The halfling saw the merchant’s wagon and then saw a shadowy figure climb up the front and get inside. Skrie scuttled over and hid beneath the wagon, out of sight. She heard someone in the wagon, moving things around and a low voice mumbling, “now where would it be? It has to be here somewhere.”

After searching the back, they looked around carefully and then opened the storage compartment under the wagon seat. They fumbled around and said, “Hmm, wonder if they would miss this.” Then Skrie heard a piece of paper crinkling. “Is this all? I have seen this before.”

As the person jumped down, Skrie saw it was a dark-haired, half-elf young woman. It was not the woman that brought the food to the room, however. The woman entered the bar through the back door.

Skrie climbed up the front of the wagon and looked in the seat storage. She found some tools and a poster. The same poster that Sgt. Stiles showed them with “bandit” written above the picture that could be Malusk. She also found two other posters; another half-orc and a human.

She tucked them into her shirt, then jumped down and walked to the front of the building. Once again, she cast a spell to change her look, transforming into an older, halfling male. She imitated a limp and sat at a table near the two guards.

Also in the common room was a traveler dressed in dark leather pants, a leather jerkin, and a dark gray cloak. He was talking to several locals expounding on his adventures as a bounty hunter. He was also trying to recruit men to join him since he lost his last crew.

“They got too rich and decided it was no longer the life for them,” said the erstwhile bounty hunter.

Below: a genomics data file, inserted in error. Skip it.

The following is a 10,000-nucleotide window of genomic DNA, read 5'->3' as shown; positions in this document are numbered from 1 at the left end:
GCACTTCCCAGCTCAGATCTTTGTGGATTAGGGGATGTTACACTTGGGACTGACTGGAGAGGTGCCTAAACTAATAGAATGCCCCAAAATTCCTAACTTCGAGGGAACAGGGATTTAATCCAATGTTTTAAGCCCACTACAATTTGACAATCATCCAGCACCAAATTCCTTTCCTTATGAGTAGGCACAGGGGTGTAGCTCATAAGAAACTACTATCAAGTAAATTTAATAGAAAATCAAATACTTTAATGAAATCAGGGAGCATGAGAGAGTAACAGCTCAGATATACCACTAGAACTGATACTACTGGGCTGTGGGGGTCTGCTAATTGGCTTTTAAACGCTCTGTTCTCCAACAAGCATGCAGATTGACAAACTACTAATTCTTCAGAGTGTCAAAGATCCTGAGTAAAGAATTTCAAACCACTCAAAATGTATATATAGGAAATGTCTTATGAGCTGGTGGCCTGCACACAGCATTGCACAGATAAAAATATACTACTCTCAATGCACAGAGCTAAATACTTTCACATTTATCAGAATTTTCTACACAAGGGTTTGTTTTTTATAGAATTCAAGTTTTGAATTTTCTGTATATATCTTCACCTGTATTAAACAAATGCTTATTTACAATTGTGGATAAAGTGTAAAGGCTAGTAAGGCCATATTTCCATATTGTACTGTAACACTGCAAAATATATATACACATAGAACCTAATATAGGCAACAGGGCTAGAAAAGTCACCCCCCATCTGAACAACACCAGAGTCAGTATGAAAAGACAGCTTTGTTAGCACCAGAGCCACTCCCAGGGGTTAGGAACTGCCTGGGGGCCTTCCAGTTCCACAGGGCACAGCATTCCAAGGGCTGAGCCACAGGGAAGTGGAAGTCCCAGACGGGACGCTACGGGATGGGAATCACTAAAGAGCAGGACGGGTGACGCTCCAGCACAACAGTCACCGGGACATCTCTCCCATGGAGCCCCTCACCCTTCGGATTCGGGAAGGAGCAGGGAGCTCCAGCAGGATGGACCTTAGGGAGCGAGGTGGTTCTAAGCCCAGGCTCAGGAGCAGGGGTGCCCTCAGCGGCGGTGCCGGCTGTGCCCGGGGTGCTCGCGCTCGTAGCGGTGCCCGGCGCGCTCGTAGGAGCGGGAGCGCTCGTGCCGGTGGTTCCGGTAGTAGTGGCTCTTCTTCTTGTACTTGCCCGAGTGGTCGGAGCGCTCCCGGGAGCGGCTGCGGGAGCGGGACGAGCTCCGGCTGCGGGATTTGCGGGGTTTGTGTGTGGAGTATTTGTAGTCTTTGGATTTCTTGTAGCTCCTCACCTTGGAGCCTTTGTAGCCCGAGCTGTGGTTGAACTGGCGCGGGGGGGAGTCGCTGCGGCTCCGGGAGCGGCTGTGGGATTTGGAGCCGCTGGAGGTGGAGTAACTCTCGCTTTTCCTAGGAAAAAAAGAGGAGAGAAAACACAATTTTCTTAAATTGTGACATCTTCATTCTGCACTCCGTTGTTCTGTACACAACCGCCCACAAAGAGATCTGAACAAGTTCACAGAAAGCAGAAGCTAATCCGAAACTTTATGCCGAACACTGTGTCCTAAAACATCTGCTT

“We still have an ale or three whenever I pass through. Even now, we always have each other’s backs.”

Skrie, in disguise, rented a room, and ordered an ale. She listened to the guards at the next table.

“I hope she gets back soon. We need to tell her what that sergeant said.”

Not long after, a half-elf woman entered the tavern pulled up a chair with the guards. Dressed in a travel-worn green dress and good soft boots, the woman ordered an ale.

“A sergeant from the fort told us the commander is out for at least a week,” said a guard, “but he has authority to sign a writ of charge for our supplies. He’ll take the supplies and we can cash the writ at one of the main forts in Grayard or Irewick.”

The woman took a big gulp of ale and nodded.

“Goston said he’d come by in the morning to give us the writ and take the supplies,” continued the guard. “This’d be a good deal. We can pick up some lumber or metal here in Suncall and not head back with an empty wagon.”

The woman nodded again and said, “Good. Each of you split the guard duty. I will be in my room.” She finished her ale and left, going up the first stairs and to the left.

Skrie, still disguised as the old halfling, signaled to Della that he was ready to retire. She followed the woman up the stairs and noted which room the half-elf woman entered.